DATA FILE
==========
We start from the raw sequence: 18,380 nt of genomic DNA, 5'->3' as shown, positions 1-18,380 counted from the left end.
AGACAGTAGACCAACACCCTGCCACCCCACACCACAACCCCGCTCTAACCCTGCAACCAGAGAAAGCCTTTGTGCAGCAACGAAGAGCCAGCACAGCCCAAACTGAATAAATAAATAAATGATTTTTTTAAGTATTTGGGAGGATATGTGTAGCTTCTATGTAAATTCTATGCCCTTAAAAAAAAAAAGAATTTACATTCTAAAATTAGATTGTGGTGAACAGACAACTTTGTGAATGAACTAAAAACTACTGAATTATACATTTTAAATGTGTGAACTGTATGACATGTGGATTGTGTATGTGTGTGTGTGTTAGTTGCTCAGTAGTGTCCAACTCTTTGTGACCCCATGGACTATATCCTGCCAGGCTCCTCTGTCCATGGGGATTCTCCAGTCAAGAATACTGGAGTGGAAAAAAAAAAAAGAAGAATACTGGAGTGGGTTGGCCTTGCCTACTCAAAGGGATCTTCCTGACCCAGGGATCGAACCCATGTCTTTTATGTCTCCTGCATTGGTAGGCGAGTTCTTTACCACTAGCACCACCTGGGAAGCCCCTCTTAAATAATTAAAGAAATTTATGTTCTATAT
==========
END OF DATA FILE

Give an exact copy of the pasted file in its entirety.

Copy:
We start from the raw sequence: 18,380 nt of genomic DNA, 5'->3' as shown, positions 1-18,380 counted from the left end.
AGACAGTAGACCAACACCCTGCCACCCCACACCACAACCCCGCTCTAACCCTGCAACCAGAGAAAGCCTTTGTGCAGCAACGAAGAGCCAGCACAGCCCAAACTGAATAAATAAATAAATGATTTTTTTAAGTATTTGGGAGGATATGTGTAGCTTCTATGTAAATTCTATGCCCTTAAAAAAAAAAAGAATTTACATTCTAAAATTAGATTGTGGTGAACAGACAACTTTGTGAATGAACTAAAAACTACTGAATTATACATTTTAAATGTGTGAACTGTATGACATGTGGATTGTGTATGTGTGTGTGTGTTAGTTGCTCAGTAGTGTCCAACTCTTTGTGACCCCATGGACTATATCCTGCCAGGCTCCTCTGTCCATGGGGATTCTCCAGTCAAGAATACTGGAGTGGAAAAAAAAAAAAGAAGAATACTGGAGTGGGTTGGCCTTGCCTACTCAAAGGGATCTTCCTGACCCAGGGATCGAACCCATGTCTTTTATGTCTCCTGCATTGGTAGGCGAGTTCTTTACCACTAGCACCACCTGGGAAGCCCCTCTTAAATAATTAAAGAAATTTATGTTCTATAT